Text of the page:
In bleak midwinter, when mycophogists start to look hungry and haunted by the paucity of pickings, velvet shank (flamunilla velutipes) can put a glint back in their eye. It grows between November and March, when, in Scotland, there are very few other mushrooms about.
Here is a quick romp through my wild food and wild places year in pictures.
Wood blewits generally do not appear until there has been at least a light frost. This makes them doubly appealing as other top gourmet mushrooms can become scarce at this point in the season. And make no mistake – these are right up the top tier of the finest edible fungi.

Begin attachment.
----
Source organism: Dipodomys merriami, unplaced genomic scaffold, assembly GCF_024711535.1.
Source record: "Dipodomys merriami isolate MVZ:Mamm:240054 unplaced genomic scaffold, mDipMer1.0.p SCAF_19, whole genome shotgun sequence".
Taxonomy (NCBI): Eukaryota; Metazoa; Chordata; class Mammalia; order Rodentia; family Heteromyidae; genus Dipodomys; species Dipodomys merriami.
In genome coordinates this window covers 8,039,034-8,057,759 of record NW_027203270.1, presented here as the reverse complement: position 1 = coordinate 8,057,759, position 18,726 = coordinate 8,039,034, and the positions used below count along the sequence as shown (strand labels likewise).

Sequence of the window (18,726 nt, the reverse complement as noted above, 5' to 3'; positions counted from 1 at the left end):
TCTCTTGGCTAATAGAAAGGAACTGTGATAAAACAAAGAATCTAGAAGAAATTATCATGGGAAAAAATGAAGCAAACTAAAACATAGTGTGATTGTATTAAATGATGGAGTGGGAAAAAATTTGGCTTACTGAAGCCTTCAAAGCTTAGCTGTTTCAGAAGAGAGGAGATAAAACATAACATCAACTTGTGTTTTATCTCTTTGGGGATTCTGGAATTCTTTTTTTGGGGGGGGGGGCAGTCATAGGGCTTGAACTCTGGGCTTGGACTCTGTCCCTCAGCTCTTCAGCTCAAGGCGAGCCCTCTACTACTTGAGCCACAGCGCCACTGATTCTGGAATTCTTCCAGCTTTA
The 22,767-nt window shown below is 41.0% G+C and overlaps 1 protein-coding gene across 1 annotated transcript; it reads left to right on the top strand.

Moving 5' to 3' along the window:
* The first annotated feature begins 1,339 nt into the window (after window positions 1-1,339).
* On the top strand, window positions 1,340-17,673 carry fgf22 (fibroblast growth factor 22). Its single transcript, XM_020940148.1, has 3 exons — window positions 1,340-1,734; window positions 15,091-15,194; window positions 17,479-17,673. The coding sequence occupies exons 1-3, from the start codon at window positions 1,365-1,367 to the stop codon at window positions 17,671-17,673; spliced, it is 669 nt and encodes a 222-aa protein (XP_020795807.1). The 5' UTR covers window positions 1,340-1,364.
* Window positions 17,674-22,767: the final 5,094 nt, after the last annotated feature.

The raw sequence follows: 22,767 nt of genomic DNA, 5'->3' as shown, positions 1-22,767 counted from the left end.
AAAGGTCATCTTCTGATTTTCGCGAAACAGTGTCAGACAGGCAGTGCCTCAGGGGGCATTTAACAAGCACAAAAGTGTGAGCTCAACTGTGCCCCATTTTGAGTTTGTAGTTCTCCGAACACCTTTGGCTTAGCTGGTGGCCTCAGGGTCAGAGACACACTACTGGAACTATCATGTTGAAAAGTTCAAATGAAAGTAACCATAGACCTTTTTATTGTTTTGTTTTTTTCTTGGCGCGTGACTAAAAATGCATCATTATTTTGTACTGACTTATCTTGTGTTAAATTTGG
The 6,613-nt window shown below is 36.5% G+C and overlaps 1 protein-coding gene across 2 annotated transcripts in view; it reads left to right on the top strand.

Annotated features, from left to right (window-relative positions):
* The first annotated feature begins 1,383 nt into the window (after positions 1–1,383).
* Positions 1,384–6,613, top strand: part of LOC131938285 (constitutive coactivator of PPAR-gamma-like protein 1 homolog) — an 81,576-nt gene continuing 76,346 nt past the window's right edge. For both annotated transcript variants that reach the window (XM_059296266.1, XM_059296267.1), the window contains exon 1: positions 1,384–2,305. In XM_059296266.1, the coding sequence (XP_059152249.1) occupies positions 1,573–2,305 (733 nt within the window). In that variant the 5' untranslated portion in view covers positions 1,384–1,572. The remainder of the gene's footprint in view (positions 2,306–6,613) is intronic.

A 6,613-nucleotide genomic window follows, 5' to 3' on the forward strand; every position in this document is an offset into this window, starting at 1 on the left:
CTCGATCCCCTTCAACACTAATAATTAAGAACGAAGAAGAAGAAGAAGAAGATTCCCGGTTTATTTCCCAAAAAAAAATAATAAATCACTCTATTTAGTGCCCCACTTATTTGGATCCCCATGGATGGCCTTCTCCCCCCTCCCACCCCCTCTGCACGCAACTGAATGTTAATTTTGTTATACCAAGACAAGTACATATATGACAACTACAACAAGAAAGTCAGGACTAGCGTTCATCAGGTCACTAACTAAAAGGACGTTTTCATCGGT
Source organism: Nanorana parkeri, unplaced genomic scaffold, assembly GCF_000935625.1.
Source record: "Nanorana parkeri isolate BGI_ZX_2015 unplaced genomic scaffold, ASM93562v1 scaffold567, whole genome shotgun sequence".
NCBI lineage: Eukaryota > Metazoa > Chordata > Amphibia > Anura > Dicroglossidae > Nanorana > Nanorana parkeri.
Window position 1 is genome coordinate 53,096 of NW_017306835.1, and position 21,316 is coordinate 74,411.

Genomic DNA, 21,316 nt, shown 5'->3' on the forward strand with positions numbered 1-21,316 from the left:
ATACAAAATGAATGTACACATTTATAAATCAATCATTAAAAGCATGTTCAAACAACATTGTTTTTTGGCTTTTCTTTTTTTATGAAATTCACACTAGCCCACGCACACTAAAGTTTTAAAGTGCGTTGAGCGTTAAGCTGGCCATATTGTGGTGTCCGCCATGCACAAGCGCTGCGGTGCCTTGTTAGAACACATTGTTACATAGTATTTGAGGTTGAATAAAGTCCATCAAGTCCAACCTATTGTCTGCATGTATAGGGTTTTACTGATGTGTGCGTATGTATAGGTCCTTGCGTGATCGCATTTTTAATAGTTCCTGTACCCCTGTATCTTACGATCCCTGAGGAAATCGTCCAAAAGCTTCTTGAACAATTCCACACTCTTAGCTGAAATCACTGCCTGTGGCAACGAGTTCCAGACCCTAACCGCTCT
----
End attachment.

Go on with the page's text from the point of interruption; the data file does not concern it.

A very common, large mushroom of late autumn, the clouded agaric is on of those awkward fungi that not everyone “gets on with”. Never the less, it is well worth acquainting yourself with it as most late autumn forays will come across it.
The funeral bell contains the same toxins as the death cap, and will kill you with similar sadistic efficiency if you give it the chance…